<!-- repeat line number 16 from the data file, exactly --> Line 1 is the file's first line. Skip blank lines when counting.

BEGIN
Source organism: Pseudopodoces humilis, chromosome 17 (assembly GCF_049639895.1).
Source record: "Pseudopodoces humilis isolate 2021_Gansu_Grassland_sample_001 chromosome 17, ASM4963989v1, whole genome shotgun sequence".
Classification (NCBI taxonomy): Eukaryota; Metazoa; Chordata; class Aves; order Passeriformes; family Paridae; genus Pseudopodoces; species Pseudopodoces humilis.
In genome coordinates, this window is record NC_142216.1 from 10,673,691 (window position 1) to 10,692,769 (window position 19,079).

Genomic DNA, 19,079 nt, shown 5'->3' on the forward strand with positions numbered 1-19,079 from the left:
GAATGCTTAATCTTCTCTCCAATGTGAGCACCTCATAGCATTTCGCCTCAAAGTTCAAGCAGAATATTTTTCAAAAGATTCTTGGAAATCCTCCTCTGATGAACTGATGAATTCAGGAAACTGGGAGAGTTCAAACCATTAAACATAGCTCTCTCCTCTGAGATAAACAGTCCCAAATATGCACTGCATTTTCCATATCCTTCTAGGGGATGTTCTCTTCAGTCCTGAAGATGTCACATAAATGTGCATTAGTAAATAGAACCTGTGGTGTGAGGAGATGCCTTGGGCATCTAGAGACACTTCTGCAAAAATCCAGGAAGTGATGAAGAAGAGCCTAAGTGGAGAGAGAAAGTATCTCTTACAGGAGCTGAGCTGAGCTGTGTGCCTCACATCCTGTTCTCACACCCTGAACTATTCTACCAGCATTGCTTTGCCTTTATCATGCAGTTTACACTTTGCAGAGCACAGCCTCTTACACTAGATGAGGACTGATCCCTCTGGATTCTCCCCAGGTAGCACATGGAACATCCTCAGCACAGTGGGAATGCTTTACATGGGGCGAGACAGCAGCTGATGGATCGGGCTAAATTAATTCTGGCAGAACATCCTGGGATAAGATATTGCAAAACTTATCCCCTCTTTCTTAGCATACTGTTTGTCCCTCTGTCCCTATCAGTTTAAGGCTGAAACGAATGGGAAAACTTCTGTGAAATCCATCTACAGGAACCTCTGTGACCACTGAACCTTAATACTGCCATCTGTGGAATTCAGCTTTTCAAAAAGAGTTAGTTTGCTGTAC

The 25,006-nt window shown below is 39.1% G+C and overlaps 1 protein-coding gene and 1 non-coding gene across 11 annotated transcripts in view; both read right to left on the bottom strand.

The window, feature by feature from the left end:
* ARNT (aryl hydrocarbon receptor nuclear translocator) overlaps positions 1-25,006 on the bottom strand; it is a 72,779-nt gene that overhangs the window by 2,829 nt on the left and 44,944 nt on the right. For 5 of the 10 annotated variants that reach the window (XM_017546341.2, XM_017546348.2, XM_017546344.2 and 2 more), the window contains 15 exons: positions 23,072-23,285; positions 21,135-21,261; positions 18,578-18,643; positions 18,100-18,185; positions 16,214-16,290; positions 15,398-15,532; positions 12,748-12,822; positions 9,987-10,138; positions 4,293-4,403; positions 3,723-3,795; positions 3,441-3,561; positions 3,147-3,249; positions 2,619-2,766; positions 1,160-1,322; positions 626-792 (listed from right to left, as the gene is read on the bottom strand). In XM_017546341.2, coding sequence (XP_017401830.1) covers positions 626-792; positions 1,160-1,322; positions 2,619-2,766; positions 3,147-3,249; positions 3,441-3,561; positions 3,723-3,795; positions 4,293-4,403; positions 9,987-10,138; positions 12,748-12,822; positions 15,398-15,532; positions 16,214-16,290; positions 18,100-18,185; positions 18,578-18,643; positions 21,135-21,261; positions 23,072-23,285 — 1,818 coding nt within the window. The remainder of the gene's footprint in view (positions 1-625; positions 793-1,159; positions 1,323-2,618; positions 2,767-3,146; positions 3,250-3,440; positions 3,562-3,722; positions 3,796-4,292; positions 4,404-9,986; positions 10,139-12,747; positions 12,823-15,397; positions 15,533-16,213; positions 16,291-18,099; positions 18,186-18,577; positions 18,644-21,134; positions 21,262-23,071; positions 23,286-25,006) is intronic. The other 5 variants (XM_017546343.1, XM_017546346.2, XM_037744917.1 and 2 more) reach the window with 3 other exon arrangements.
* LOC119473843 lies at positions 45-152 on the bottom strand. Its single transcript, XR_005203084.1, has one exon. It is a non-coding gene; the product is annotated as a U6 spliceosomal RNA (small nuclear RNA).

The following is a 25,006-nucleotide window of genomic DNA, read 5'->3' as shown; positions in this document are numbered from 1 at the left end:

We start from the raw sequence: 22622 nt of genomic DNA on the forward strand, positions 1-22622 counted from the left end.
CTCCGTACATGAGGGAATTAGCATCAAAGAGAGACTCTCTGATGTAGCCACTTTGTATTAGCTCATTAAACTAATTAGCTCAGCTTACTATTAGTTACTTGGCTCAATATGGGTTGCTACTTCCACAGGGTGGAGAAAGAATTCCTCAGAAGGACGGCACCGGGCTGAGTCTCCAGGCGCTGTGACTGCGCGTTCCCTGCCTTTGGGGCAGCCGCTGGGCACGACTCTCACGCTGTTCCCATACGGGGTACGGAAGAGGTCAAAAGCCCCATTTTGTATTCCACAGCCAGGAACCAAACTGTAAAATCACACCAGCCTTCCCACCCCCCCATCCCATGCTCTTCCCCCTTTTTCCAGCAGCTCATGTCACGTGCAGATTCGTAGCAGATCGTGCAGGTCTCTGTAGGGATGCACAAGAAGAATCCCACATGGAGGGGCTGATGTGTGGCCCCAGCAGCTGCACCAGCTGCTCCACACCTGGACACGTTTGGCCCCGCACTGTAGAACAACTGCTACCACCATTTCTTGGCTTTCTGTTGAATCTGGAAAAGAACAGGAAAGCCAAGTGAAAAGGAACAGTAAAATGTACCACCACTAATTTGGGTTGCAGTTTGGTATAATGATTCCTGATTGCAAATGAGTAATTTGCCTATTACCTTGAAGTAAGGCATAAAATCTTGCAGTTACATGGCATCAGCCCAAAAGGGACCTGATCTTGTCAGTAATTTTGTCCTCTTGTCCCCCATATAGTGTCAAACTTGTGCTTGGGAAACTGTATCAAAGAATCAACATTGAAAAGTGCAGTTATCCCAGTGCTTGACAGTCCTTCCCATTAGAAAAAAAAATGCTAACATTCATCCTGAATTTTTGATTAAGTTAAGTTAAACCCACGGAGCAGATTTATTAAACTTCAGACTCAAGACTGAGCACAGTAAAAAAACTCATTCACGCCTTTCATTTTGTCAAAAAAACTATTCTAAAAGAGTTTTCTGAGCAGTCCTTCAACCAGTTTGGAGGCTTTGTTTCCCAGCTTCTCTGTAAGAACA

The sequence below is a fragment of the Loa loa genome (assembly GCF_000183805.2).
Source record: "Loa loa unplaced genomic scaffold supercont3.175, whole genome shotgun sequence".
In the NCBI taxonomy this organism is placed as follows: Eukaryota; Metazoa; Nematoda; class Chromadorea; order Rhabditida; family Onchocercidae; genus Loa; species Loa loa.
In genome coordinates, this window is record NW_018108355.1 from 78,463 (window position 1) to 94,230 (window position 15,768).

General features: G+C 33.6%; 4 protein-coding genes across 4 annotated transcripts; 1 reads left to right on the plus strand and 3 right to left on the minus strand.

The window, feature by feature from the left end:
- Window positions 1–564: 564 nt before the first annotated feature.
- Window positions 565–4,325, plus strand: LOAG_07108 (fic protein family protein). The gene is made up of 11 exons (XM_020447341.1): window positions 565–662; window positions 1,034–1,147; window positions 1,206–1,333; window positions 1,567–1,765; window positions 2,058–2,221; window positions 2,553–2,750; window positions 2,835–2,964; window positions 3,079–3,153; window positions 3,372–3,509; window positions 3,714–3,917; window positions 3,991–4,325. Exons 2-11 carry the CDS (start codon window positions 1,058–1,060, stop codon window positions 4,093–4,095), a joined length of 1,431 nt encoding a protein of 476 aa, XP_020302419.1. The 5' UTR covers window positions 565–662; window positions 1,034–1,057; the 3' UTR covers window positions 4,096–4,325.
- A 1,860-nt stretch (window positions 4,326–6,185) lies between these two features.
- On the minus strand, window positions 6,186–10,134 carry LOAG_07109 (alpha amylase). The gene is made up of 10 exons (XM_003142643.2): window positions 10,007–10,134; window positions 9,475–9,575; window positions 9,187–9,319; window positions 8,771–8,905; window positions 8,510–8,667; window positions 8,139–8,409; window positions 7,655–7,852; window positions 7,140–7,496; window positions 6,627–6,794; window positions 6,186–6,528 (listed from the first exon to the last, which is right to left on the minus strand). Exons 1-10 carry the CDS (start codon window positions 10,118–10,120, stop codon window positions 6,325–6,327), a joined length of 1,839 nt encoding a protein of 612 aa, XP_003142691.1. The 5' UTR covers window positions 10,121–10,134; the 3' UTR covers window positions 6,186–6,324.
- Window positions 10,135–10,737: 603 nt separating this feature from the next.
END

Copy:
In the NCBI taxonomy this organism is placed as follows: Eukaryota; Metazoa; Nematoda; class Chromadorea; order Rhabditida; family Onchocercidae; genus Loa; species Loa loa.